According to the National Weather Service, the largest hailstone ever recorded in the United States fell in South Dakota in 2010. It was eight inches in diameter and weighed nearly two pounds.

The largest hailstone ever recorded in the United States. (Copyright 2021 by KSAT - All rights reserved.)

As you can see above, that hailstone almost looks like it’s made of a lot of smaller stones. It’s also got some appendages. So, what causes that?

Hailstones can have different shapes based on their journey through a storm. Some perfectly round hailstones will have rings -- just as trees have rings. Each ring represents a trip back up to the top of the storm.

Sometimes hail can look jagged with appendages. These stones likely started to melt on their way down a storm, and then refroze as a storm’s draft carried it back up to the top.

Finally, some stones look a little bumpy. This is a result of smaller stones bumping into one another to form one larger hailstone.

Hail comes in different shapes (Copyright 2021 by KSAT - All rights reserved.)

Hailstorm safety

Hail is very common in any thunderstorm, but large hail is rarer. Hailstones can range in size from a quarter of an inch to over four inches in diameter.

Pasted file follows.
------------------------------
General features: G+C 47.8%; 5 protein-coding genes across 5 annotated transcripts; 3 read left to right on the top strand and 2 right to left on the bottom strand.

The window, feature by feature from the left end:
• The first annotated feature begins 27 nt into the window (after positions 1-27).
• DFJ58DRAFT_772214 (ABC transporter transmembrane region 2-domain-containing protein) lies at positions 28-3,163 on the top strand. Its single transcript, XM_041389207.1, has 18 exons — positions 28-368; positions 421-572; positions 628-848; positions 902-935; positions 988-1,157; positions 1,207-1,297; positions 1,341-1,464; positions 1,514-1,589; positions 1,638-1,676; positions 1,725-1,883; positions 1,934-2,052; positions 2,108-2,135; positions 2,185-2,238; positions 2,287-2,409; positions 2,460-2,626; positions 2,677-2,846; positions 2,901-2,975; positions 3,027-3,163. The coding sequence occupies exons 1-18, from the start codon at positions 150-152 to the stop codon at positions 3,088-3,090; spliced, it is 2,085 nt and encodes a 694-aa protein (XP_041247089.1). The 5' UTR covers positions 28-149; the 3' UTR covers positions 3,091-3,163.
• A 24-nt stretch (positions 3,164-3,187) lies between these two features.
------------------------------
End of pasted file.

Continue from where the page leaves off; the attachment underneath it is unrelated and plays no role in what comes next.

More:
Pea- and penny-size hail can be noisy, but is unlikely to cause a lot of damage. However, once hailstones get to the size of quarters or larger, significant damage can occur. Hail the size of tennis balls and larger can cause catastrophic damage and injury.

Because of this, severe thunderstorm warnings are issued for storms with the potential to create quarter-size hail or larger.

So what should you do if you find yourself under a severe thunderstorm warning for hail?

If you’re in your home, stay inside until the hail stops. Don’t go outside even to cover your car -- it’s too late for that if it’s already hailing.

It’s also important to stay away from all windows, including skylights. Large hail can break glass.

If you are in a car during a hailstorm, try to find a safe place to pull over -- like under a gas station awning. However, it’s important to remember never to park under a highway overpass. This could lead to car accidents. Next, turn your back to the car windows and don’t leave the car until the hail stops.

Finally, if you sustain damage to your home or other property, be sure to document the time the hail occurred and the size of the hail. This is necessary for insurance purposes.

Click here for some tips about what to do if your property has been damaged by hail.

Past weather-related episodes of KSAT Explains:

About the Authors

Sarah Spivey is a San Antonio native who grew up watching KSAT. She has been a proud member of the KSAT Weather Authority Team since 2017. Sarah is a Clark High School and Texas A&M University graduate. She previously worked at KTEN News. When Sarah is not busy forecasting, she enjoys hanging out with her husband and cat, and playing music.

Kaiti Blake is a child weather-geek-turned-meteorologist. A member of the KSAT Weather Authority, Kaiti is a co-host of the Whatever the Weather video podcast. After graduating from Texas Tech University, Kaiti worked at WJTV 12 in Jackson, Mississippi and KTAB in Abilene.